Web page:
UK government support for developing countries to tackle climate change
21 Sep 2023 02:09 PM
New £160 million funding to help reduce emissions and lower costs in developing countries.
- Government announces £160 million of climate support for developing countries, at UN Climate Ambitions Summit in New York
- Climate funding to support developing countries part of UK’s £11.6 billion International Climate Finance commitment
The UK will stand as a key ally with developing countries in their efforts to cut emissions.
The £160 million funding will support developing countries to speed up the development and deployment of new green technologies, which will reduce emissions and drive down costs.
The new funding was announced by Energy Minister Graham Stuart at the UN Climate Ambitions Summit in New York, highlighting the UK’s leadership in tackling emissions and working to achieve net zero.
The Energy Security Secretary Claire Coutinho will also join her French counterpart Agnes Pannier Runacher in Paris today (Thursday 21 September) for the Climate Mobilisation Forum, meeting leading businesses and philanthropists looking to invest in developing technologies while stressing the need for international cooperation to reduce global emissions.
The funding package will support energy-intensive industries in developing and emerging economies to cut their emissions, with backing for measures ranging from deploying clean hydrogen-based fuels for steel production to the creation of biomass-powered refrigeration.
Secretary of State for Energy Security and Net Zero Claire Coutinho said:
I am proud that the UK is a key ally of developing countries and is supporting them to reduce emissions and develop clean energy.
We in the UK only account for 1% of global emissions, so we must work together with other countries around the world if we are to achieve our ambition of Net Zero.
Today’s funding will help decarbonise key industrial sectors in the developing world, support new industries and create long-term jobs.
Energy Minister Graham Stuart said:
The UK has cut its emissions by more than any other major economy since 1990 and, following COP26, will continue to spearhead international efforts to limit global warming and reach net zero.
It is essential that developing countries are able to future-proof their industries too - and we will stand with them every step of the way in their industrial transformation.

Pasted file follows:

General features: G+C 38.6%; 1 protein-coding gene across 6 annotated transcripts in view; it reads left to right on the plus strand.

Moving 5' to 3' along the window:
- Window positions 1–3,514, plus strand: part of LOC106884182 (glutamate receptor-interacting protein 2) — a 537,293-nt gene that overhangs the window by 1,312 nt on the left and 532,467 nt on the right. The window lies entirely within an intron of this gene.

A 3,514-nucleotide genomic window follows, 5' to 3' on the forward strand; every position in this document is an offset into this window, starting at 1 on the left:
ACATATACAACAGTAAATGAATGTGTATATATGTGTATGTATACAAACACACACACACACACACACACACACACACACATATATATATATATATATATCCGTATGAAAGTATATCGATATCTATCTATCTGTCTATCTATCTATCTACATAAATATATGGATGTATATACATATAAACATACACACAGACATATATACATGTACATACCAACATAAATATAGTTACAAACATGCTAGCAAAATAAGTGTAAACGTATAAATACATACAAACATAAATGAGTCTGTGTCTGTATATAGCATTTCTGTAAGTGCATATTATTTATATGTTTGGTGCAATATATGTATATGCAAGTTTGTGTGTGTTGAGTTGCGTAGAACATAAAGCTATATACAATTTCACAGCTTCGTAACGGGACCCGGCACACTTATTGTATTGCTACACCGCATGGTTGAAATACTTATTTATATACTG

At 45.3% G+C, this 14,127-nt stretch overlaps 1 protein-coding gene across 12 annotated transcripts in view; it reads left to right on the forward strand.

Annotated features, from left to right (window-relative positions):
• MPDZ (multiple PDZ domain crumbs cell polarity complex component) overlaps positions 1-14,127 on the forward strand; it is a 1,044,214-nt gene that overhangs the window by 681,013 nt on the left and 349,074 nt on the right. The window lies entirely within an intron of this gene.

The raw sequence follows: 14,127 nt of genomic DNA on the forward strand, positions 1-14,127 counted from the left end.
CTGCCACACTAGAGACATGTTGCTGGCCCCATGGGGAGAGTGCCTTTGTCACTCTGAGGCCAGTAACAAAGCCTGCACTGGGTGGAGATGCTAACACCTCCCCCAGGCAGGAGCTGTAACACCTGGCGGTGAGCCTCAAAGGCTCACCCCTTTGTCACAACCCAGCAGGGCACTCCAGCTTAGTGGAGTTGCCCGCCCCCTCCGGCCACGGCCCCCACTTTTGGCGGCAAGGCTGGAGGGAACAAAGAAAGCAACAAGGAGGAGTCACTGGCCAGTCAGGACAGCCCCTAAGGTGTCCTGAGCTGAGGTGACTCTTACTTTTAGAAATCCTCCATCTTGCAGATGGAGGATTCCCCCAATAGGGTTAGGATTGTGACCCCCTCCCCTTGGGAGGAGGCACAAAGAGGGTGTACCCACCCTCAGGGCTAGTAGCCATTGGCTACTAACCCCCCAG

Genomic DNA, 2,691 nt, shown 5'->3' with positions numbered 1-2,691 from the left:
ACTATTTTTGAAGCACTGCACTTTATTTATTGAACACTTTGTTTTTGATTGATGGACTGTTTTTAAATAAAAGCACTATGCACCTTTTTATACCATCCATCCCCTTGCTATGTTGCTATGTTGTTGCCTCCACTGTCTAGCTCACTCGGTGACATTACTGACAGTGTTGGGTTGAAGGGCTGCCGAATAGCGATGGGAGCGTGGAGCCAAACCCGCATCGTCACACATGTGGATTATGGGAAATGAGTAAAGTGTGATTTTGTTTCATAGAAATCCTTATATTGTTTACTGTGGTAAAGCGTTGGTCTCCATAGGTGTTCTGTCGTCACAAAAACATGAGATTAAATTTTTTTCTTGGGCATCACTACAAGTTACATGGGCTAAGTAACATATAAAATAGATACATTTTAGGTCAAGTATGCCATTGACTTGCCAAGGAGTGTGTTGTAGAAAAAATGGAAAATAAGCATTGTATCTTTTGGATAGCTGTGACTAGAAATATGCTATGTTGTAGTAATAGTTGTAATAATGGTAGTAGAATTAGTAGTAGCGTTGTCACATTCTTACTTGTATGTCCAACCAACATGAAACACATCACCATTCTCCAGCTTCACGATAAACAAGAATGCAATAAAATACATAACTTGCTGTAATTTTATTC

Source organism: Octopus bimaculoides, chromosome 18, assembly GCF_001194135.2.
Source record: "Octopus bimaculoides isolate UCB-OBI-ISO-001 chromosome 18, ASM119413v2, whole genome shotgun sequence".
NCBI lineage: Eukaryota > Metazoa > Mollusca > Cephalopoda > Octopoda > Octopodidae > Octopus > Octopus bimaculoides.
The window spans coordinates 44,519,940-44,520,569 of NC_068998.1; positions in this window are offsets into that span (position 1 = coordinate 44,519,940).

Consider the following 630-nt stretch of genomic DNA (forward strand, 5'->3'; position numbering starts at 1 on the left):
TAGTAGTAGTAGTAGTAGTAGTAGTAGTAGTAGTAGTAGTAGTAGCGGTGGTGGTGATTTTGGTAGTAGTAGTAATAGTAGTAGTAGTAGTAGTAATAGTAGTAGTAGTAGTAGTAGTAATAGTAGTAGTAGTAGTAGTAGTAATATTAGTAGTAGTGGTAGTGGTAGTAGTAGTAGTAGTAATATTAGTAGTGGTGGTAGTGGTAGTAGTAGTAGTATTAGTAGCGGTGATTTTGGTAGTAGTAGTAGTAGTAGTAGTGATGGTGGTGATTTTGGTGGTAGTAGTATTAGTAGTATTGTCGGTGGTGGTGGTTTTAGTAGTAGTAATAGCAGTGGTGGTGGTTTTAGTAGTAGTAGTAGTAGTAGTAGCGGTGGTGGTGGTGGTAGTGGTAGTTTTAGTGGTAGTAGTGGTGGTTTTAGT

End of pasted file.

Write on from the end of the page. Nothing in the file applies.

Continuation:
The funding is part of UK’s international efforts to help developing countries tackle climate change, including by pledging to spend £11.6 billion on international climate finance between 2021 to 2022 and 2025 to 2026.
It follows the Prime Minister’s pledge of £1.62 billion towards the Global Climate Fund, at the G20 in India. That commitment is the UK’s biggest single financial contribution to helping the world’s most vulnerable people adapt to and mitigate the impact of climate change.
The funding will be spread across 4 global programmes:
- £100 million for the Mitigation Action Facility – working with the German government, this fund aims to support developing countries to reduce emissions by funding projects particularly focused on sectors including energy, industry and transport
- £55 million for the Clean Energy Innovation Facility – this new funding will extend the Clean Energy Innovation Facility programme from 2024 to 2029, which provides grants to accelerate the development of innovative clean energy technologies in developing countries in areas such as industrial decarbonisation, and smart energy
- £5.7 million for the Nationally Determined Contribution (NDC) Partnership – to support developing countries with technical assistance to implement their NDC: namely, their share of global emissions reductions to reduce global warming under the Paris Agreement
- £750,000 for the Global Innovation Lab for Climate Finance – further funding for the Global Innovation Lab which supports green projects in developing countries, with this £750k ‘seed funding’ aiming to leverage further private investment. This new funding will focus on supporting projects to reduce emissions in Latin America & the Caribbean and protect forests
Dr Lasse Ringius, Nepal Country Representative, the Global Green Growth Institute, said:
The Global Green Growth Institute (GGGI) applauds the UK government’s renewed commitment to fund the Mitigation Action Facility. As an implementer of a current project and prospective applicant for further funding from the facility, we emphasise the need for a mid-term outlook on future call for projects, allowing us to collaborate with partner governments for new project development.
We believe the Mitigation Action Facility uniquely combines technical expertise, financial support, and agile project execution, making it ideally suited to advance impactful climate mitigation initiatives globally.
In addition to the funding announced yesterday, the UK also confirmed support for a new ‘Cement Breakthrough’, joining Canada. The Breakthrough aim to ensure near-zero emission cement is the preferred choice in global markets by 2030.
Launched by world leaders at the COP26 talks in Glasgow, the Breakthrough Agenda is a UK-led international climate framework, to align global action and coordinate investment for deploying clean technologies in sectors including power, road transport, steel, hydrogen, and agriculture.